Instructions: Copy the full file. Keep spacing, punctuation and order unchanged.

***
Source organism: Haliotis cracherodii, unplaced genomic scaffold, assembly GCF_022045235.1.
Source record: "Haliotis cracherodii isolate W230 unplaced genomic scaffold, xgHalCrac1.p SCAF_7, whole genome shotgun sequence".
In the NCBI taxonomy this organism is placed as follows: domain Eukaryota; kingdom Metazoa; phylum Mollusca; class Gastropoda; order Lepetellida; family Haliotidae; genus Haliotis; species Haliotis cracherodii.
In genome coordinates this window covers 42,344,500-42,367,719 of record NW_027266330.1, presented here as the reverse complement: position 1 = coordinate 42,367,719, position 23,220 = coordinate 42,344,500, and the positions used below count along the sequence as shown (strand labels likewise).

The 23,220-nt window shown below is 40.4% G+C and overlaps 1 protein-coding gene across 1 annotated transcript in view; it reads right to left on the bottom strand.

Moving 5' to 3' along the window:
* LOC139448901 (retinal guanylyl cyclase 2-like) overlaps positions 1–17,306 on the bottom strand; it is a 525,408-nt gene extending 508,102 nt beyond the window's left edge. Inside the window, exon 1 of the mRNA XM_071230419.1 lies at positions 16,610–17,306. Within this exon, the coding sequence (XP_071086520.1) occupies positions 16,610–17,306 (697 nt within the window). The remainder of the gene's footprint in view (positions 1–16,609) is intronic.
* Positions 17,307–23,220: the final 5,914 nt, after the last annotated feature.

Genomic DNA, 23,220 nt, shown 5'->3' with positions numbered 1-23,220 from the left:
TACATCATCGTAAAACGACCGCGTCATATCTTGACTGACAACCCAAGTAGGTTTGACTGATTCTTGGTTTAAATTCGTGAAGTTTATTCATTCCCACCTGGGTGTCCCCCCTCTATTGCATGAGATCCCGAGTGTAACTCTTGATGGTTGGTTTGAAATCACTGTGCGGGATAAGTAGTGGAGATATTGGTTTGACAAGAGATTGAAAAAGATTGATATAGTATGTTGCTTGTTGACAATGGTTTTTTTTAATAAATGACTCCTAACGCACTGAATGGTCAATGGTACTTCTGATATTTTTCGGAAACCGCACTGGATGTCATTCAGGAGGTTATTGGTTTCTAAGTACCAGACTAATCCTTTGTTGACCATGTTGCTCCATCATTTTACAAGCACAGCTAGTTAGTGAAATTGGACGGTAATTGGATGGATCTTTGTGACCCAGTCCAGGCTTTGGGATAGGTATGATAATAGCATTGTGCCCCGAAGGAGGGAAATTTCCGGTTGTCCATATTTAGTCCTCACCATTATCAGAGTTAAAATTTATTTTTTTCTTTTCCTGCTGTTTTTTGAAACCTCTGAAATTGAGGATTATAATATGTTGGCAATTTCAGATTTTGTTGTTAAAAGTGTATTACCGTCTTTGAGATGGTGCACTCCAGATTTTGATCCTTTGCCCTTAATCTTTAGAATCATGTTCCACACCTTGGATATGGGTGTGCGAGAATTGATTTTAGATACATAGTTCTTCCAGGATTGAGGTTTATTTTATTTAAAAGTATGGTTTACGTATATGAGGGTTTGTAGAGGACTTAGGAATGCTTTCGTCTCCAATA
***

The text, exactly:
Source organism: Haliotis cracherodii, unplaced genomic scaffold, assembly GCF_022045235.1.
Source record: "Haliotis cracherodii isolate W230 unplaced genomic scaffold, xgHalCrac1.p SCAF_7, whole genome shotgun sequence".
In the NCBI taxonomy this organism is placed as follows: domain Eukaryota; kingdom Metazoa; phylum Mollusca; class Gastropoda; order Lepetellida; family Haliotidae; genus Haliotis; species Haliotis cracherodii.
In genome coordinates this window covers 42,344,500-42,367,719 of record NW_027266330.1, presented here as the reverse complement: position 1 = coordinate 42,367,719, position 23,220 = coordinate 42,344,500, and the positions used below count along the sequence as shown (strand labels likewise).

The 23,220-nt window shown below is 40.4% G+C and overlaps 1 protein-coding gene across 1 annotated transcript in view; it reads right to left on the bottom strand.

Moving 5' to 3' along the window:
* LOC139448901 (retinal guanylyl cyclase 2-like) overlaps positions 1–17,306 on the bottom strand; it is a 525,408-nt gene extending 508,102 nt beyond the window's left edge. Inside the window, exon 1 of the mRNA XM_071230419.1 lies at positions 16,610–17,306. Within this exon, the coding sequence (XP_071086520.1) occupies positions 16,610–17,306 (697 nt within the window). The remainder of the gene's footprint in view (positions 1–16,609) is intronic.
* Positions 17,307–23,220: the final 5,914 nt, after the last annotated feature.

Genomic DNA, 23,220 nt, shown 5'->3' with positions numbered 1-23,220 from the left:
TACATCATCGTAAAACGACCGCGTCATATCTTGACTGACAACCCAAGTAGGTTTGACTGATTCTTGGTTTAAATTCGTGAAGTTTATTCATTCCCACCTGGGTGTCCCCCCTCTATTGCATGAGATCCCGAGTGTAACTCTTGATGGTTGGTTTGAAATCACTGTGCGGGATAAGTAGTGGAGATATTGGTTTGACAAGAGATTGAAAAAGATTGATATAGTATGTTGCTTGTTGACAATGGTTTTTTTTAATAAATGACTCCTAACGCACTGAATGGTCAATGGTACTTCTGATATTTTTCGGAAACCGCACTGGATGTCATTCAGGAGGTTATTGGTTTCTAAGTACCAGACTAATCCTTTGTTGACCATGTTGCTCCATCATTTTACAAGCACAGCTAGTTAGTGAAATTGGACGGTAATTGGATGGATCTTTGTGACCCAGTCCAGGCTTTGGGATAGGTATGATAATAGCATTGTGCCCCGAAGGAGGGAAATTTCCGGTTGTCCATATTTAGTCCTCACCATTATCAGAGTTAAAATTTATTTTTTTCTTTTCCTGCTGTTTTTTGAAACCTCTGAAATTGAGGATTATAATATGTTGGCAATTTCAGATTTTGTTGTTAAAAGTGTATTACCGTCTTTGAGATGGTGCACTCCAGATTTTGATCCTTTGCCCTTAATCTTTAGAATCATGTTCCACACCTTGGATATGGGTGTGCGAGAATTGATTTTAGATACATAGTTCTTCCAGGATTGAGGTTTATTTTATTTAAAAGTATGGTTTACGTATATGAGGGTTTGTAGAGGACTTAGGAATGCTTTCGTCTCCAATA